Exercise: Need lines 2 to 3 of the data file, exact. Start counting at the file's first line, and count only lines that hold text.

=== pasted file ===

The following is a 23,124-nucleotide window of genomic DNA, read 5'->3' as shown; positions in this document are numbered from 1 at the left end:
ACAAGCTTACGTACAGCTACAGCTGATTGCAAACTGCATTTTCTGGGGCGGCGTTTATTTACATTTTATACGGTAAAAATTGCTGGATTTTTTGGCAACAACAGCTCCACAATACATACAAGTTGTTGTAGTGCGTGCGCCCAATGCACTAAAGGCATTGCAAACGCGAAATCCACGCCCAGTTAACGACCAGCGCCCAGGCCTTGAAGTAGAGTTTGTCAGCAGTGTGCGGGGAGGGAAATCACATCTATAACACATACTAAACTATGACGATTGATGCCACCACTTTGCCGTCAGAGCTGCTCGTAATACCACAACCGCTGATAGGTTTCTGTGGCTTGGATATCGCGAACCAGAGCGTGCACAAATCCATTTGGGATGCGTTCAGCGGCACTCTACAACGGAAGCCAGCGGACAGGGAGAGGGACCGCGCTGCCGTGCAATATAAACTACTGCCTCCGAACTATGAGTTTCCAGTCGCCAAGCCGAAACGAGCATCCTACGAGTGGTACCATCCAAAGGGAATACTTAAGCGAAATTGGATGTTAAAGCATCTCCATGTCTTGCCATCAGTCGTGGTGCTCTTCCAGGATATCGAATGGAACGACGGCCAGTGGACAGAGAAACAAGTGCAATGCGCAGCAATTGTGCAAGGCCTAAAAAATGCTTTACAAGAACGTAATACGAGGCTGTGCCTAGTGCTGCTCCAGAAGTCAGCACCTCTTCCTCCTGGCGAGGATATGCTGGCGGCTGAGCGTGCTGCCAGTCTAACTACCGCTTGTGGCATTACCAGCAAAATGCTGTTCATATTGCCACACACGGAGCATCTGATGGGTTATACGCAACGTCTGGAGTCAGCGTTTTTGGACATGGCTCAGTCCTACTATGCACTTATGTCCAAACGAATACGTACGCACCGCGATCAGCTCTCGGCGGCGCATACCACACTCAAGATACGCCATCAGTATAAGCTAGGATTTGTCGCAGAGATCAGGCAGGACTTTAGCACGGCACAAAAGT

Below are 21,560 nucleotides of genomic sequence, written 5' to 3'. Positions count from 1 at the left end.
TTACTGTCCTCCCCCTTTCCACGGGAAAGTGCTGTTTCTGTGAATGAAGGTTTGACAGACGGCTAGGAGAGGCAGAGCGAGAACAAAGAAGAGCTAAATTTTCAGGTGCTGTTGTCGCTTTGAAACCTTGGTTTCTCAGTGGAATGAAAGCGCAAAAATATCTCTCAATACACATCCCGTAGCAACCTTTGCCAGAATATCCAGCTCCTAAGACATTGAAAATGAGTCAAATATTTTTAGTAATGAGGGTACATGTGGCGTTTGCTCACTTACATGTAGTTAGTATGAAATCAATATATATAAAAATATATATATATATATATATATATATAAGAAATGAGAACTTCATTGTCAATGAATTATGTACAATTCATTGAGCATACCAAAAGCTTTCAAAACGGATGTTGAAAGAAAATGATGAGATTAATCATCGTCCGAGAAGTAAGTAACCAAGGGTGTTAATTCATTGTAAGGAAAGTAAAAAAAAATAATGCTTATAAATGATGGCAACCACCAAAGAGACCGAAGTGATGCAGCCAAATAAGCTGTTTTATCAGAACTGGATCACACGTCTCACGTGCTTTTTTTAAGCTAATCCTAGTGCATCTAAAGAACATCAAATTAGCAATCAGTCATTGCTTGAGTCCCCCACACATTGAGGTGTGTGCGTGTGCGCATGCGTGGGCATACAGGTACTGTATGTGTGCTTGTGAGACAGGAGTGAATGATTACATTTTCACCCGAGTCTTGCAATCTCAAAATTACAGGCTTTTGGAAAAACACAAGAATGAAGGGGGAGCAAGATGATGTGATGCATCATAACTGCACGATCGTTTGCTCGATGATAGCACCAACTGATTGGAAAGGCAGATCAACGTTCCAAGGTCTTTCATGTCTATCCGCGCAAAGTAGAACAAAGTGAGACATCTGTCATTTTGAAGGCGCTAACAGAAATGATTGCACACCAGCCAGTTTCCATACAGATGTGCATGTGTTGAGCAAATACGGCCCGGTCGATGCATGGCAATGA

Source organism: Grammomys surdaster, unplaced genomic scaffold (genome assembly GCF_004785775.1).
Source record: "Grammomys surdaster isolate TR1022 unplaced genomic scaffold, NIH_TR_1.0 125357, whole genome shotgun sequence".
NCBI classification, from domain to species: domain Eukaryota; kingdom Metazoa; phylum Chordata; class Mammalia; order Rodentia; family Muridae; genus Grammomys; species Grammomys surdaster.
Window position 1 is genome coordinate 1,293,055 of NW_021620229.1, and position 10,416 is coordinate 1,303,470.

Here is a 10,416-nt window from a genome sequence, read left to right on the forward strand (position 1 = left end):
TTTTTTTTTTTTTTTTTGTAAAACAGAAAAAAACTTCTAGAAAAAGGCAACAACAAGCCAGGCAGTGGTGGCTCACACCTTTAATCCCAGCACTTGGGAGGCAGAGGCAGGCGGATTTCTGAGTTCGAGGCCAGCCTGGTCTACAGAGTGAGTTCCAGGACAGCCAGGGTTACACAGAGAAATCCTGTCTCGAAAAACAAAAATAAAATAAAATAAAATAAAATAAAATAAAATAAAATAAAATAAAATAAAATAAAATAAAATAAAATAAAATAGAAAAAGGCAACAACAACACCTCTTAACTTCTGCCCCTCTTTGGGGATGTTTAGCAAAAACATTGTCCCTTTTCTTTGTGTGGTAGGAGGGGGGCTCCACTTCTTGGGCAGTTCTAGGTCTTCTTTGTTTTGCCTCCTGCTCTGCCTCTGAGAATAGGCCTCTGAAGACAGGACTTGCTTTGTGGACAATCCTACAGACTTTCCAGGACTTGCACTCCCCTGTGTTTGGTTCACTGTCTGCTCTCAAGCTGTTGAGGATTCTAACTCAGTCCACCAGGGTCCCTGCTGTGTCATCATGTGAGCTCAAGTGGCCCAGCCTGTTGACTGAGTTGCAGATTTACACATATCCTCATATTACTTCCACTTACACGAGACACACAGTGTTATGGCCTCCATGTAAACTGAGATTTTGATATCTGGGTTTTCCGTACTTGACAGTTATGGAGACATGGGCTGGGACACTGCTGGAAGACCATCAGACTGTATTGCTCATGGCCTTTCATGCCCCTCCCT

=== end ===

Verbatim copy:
ACAAGCTTACGTACAGCTACAGCTGATTGCAAACTGCATTTTCTGGGGCGGCGTTTATTTACATTTTATACGGTAAAAATTGCTGGATTTTTTGGCAACAACAGCTCCACAATACATACAAGTTGTTGTAGTGCGTGCGCCCAATGCACTAAAGGCATTGCAAACGCGAAATCCACGCCCAGTTAACGACCAGCGCCCAGGCCTTGAAGTAGAGTTTGTCAGCAGTGTGCGGGGAGGGAAATCACATCTATAACACATACTAAACTATGACGATTGATGCCACCACTTTGCCGTCAGAGCTGCTCGTAATACCACAACCGCTGATAGGTTTCTGTGGCTTGGATATCGCGAACCAGAGCGTGCACAAATCCATTTGGGATGCGTTCAGCGGCACTCTACAACGGAAGCCAGCGGACAGGGAGAGGGACCGCGCTGCCGTGCAATATAAACTACTGCCTCCGAACTATGAGTTTCCAGTCGCCAAGCCGAAACGAGCATCCTACGAGTGGTACCATCCAAAGGGAATACTTAAGCGAAATTGGATGTTAAAGCATCTCCATGTCTTGCCATCAGTCGTGGTGCTCTTCCAGGATATCGAATGGAACGACGGCCAGTGGACAGAGAAACAAGTGCAATGCGCAGCAATTGTGCAAGGCCTAAAAAATGCTTTACAAGAACGTAATACGAGGCTGTGCCTAGTGCTGCTCCAGAAGTCAGCACCTCTTCCTCCTGGCGAGGATATGCTGGCGGCTGAGCGTGCTGCCAGTCTAACTACCGCTTGTGGCATTACCAGCAAAATGCTGTTCATATTGCCACACACGGAGCATCTGATGGGTTATACGCAACGTCTGGAGTCAGCGTTTTTGGACATGGCTCAGTCCTACTATGCACTTATGTCCAAACGAATACGTACGCACCGCGATCAGCTCTCGGCGGCGCATACCACACTCAAGATACGCCATCAGTATAAGCTAGGATTTGTCGCAGAGATCAGGCAGGACTTTAGCACGGCACAAAAGT

Below are 21,560 nucleotides of genomic sequence, written 5' to 3'. Positions count from 1 at the left end.